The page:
Off to the Gate for a special treat: a pious anti-war monologue from the prize-winning American George Brant. Curtain up. And within seconds all my preachy prejudices have fallen apart. The speaker is a female pilot in a jump suit sealed within a see-through cage. Slaying men is her vocation. Interesting!
The story moves with amazing deftness and clarity. She flies missions over Iraq. Loves it. The speed, the jeopardy, the power, the solitude. ‘The blue’ is her term for her intoxicating and deadly haven in the skies. Home on leave, she hits the bars. A one-night stand. She likes the guy. Back in Iraq, she’s pregnant. Skypes him. He weeps with joy. She’s honourably discharged. Back home, they marry. A daughter arrives. She’s settled and fulfilled. But she longs to return to ‘the blue’. Go for it, says hubbie.
Rejoining the air force she finds that her beloved F16s are no longer ‘top shit’. She retrains and gets a job piloting heavily armed drones that survey the Afghan border. ‘The chair force,’ she carps. She works on an air-conditioned base, doing 12-hour shifts, holding a joystick and watching screens that show nothing but sculpted putty. ‘The grey’. She misses the stratosphere, the shared risk, the camaraderie. But when she identifies a group of ‘military age males’ preparing a roadside bomb she feels a rush of the old excitement. Her knuckles whiten around the joystick. A voice in her ear confirms that the targets are ‘guilty’. She fires. Boom. They perish. She watches shorn limbs flying across the scrubland, 10,000 miles away. Guilt, remorse and doubt crowd in on her.
She returns home, having killed, eager to unburden herself to her husband. But she can’t. Regulations. In civilian life she’s under surveillance too. Shopping with her daughter she scans the ceilings for hidden cameras, which are being monitored by outsourced workers in Asia. She imagines an Indian tourist in America rushing to the nearest store and waving to the spy-cams, saying hi to Bangalore.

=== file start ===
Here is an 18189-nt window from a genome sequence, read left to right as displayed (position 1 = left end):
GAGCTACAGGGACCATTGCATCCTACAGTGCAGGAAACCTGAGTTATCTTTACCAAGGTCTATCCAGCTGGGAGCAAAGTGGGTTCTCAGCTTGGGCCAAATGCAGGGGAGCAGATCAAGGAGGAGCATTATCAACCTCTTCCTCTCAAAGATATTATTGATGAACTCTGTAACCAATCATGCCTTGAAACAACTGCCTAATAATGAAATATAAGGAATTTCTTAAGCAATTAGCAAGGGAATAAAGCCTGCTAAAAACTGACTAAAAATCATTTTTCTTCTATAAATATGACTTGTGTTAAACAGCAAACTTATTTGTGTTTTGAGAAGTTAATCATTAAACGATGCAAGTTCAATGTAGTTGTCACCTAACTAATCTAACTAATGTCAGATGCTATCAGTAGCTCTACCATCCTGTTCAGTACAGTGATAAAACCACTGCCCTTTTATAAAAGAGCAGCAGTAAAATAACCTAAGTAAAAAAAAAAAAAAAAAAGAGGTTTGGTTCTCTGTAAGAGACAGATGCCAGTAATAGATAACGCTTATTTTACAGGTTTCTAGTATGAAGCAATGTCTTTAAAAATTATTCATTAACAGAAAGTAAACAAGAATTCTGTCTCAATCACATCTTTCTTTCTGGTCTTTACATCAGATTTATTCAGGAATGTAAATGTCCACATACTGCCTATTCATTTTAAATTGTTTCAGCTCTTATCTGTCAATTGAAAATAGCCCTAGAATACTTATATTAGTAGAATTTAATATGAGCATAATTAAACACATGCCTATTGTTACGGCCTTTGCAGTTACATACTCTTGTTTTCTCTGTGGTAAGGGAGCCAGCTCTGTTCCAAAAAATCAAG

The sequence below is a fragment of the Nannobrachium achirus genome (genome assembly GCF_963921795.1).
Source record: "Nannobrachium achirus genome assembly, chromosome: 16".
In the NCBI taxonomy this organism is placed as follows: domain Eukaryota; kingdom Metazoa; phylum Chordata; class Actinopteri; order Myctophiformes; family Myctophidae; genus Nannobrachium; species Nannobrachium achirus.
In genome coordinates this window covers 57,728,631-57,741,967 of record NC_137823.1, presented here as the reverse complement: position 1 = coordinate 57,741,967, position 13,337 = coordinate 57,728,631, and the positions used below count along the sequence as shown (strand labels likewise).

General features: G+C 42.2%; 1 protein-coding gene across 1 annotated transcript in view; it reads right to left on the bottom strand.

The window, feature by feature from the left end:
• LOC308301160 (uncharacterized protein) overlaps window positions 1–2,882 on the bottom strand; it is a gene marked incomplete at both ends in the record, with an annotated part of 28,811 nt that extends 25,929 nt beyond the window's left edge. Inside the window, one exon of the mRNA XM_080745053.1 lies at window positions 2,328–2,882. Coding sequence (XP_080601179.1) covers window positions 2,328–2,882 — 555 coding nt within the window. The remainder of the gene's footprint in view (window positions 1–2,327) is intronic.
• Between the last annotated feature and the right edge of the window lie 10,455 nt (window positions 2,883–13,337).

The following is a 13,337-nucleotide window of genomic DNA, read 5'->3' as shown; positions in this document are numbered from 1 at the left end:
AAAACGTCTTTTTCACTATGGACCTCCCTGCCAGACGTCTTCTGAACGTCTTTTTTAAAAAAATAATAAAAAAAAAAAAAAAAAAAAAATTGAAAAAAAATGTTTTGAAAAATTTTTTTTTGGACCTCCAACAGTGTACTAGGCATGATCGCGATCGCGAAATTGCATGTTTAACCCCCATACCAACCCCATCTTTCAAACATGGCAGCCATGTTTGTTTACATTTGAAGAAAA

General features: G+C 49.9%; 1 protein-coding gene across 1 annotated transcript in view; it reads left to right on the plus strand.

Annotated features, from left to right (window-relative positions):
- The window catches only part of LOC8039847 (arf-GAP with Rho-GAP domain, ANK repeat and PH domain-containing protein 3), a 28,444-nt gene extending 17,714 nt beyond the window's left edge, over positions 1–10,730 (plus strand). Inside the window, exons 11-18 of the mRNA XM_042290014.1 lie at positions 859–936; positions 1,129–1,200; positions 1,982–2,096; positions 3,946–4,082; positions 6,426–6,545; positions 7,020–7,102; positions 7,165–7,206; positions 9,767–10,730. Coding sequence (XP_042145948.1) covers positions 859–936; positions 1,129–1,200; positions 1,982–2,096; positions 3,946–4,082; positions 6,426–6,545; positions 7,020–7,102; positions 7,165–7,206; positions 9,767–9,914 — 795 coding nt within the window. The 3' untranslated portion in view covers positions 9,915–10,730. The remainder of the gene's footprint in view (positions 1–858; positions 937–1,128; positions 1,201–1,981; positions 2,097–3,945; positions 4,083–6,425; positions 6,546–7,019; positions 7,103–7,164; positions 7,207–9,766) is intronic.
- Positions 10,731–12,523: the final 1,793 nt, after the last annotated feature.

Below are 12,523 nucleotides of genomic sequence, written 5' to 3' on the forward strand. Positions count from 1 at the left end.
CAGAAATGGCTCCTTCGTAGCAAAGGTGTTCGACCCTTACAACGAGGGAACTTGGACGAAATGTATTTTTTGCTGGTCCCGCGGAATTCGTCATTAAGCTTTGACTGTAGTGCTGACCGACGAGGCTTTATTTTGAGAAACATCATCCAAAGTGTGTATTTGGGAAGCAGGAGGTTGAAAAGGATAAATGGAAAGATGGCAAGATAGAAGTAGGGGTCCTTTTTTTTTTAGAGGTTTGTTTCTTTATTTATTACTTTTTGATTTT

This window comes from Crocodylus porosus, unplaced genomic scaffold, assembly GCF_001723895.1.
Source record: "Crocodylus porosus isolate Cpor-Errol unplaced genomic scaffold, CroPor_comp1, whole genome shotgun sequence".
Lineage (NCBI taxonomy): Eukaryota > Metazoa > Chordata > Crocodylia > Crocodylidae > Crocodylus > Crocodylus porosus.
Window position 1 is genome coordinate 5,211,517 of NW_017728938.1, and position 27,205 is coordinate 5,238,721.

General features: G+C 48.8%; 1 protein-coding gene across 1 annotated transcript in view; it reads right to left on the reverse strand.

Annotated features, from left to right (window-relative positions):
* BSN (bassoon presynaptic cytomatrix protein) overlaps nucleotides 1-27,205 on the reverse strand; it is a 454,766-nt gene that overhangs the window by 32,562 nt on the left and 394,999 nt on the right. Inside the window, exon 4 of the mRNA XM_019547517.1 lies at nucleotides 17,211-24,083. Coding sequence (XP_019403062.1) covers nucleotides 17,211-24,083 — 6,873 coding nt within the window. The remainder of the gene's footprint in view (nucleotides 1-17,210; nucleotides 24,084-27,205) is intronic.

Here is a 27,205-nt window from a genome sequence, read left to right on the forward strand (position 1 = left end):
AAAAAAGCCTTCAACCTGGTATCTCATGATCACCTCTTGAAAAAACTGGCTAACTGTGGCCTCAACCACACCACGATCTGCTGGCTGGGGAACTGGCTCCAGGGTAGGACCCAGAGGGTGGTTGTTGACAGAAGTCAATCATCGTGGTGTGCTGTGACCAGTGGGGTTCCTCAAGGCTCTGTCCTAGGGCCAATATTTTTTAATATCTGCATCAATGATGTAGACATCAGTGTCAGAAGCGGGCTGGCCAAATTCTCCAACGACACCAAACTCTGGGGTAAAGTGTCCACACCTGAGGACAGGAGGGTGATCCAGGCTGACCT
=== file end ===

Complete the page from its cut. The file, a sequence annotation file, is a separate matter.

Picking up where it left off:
Her commanders order her to hunt down a major terrorist, the enemy’s number two, nicknamed ‘the prophet’. For many days, she tracks his vehicle across the desert. ‘I’m following the prophet,’ she says with bitter irony. ‘But I am God. And you do not speak for me.’ However, the prophet, like her, has a small daughter. She must choose: spare him or kill him. Either option will devastate her. This is a dazzling and chilling slice of documentary-drama that brims with eloquence and artistry. At its heart lie hideous facts about our closest ally. America is executing the citizens of nations with which it is not at war, on the flimsiest evidence, and often in error. How is that not terrorism? A critic who announces that ‘everyone should see this play’ is bound to appear trite and grandiose but this is an exception. It lasts 65 minutes so you will not be bored. You will be exhilarated, amused, astonished, appalled and horrified. Will you ever forget it? God knows. I won’t.
Dennis Kelly’s 2003 play Debris also strives to produce heightened drama from murderous squalor. Kelly, best known for scripting Matilda, introduces us to a brother and sister living on a tip in London. Homeless, skint and regularly raped by their drunken relatives, they’re also superbly educated and highly articulate. Metaphysical classification is one of their hobbies. Humanity is described as ‘a cluster of bipedal fury’. Words are labelled as ‘increasingly abstract collections of sounds in the air’. The pair interact sparingly. After 30 minutes the boy grabs the girl and tries to asphyxiate her. When she wriggles free he gives her a pint of bleach. ‘Sgood fyuh!’ he explains fondly. ‘Itta killyuh!’ In comedic terms this marks the play’s zenith.
Kelly offers several set-piece portraits of humanity in crisis. The boy explains that he returned home one day to find his house in ruins and his father dangling from a makeshift cross on which he was crucifying himself with a staple gun. Later the boy finds a half-dead baby in a mound of rubble. As he clasps this discovery to his chest, the starving newborn clamps its sharp little jaws around his nipple and sucks out enough of his blood to ensure its survival. That the baby is also the lad’s son — a needless accretion of melodramatic detail — indicates that Kelly has no idea when to put down the trowel. And his characters interest him only as screaming victims or as satirical outsiders performing snotty pastiches of adult cruelty.
The play closes with another effortful tableau. A grandpa cradles a baby to his chest and sobs remorsefully. Hot salty tears baptise the infant’s brow. Alas there wasn’t a wet eye in the house.
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